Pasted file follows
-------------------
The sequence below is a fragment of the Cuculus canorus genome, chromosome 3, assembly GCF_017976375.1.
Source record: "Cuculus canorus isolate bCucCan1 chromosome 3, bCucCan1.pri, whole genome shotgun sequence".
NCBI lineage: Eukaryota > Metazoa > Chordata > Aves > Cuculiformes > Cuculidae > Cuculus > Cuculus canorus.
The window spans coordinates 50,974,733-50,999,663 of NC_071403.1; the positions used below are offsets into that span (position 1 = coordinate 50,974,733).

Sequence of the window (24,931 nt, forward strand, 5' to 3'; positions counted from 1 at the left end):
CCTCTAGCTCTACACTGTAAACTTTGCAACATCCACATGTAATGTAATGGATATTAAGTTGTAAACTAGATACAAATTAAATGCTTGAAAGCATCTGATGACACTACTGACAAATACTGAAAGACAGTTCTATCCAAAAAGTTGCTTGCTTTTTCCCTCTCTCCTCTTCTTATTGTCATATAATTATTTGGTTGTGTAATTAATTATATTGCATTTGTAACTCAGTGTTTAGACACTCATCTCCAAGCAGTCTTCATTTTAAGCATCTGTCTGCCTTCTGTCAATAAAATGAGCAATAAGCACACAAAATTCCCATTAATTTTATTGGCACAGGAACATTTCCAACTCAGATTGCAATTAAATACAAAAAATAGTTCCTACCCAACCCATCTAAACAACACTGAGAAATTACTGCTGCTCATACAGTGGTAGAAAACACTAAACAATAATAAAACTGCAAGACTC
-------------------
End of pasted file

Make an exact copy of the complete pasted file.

The sequence below is a fragment of the Cuculus canorus genome, chromosome 3, assembly GCF_017976375.1.
Source record: "Cuculus canorus isolate bCucCan1 chromosome 3, bCucCan1.pri, whole genome shotgun sequence".
NCBI lineage: Eukaryota > Metazoa > Chordata > Aves > Cuculiformes > Cuculidae > Cuculus > Cuculus canorus.
The window spans coordinates 50,974,733-50,999,663 of NC_071403.1; the positions used below are offsets into that span (position 1 = coordinate 50,974,733).

Sequence of the window (24,931 nt, forward strand, 5' to 3'; positions counted from 1 at the left end):
CCTCTAGCTCTACACTGTAAACTTTGCAACATCCACATGTAATGTAATGGATATTAAGTTGTAAACTAGATACAAATTAAATGCTTGAAAGCATCTGATGACACTACTGACAAATACTGAAAGACAGTTCTATCCAAAAAGTTGCTTGCTTTTTCCCTCTCTCCTCTTCTTATTGTCATATAATTATTTGGTTGTGTAATTAATTATATTGCATTTGTAACTCAGTGTTTAGACACTCATCTCCAAGCAGTCTTCATTTTAAGCATCTGTCTGCCTTCTGTCAATAAAATGAGCAATAAGCACACAAAATTCCCATTAATTTTATTGGCACAGGAACATTTCCAACTCAGATTGCAATTAAATACAAAAAATAGTTCCTACCCAACCCATCTAAACAACACTGAGAAATTACTGCTGCTCATACAGTGGTAGAAAACACTAAACAATAATAAAACTGCAAGACTC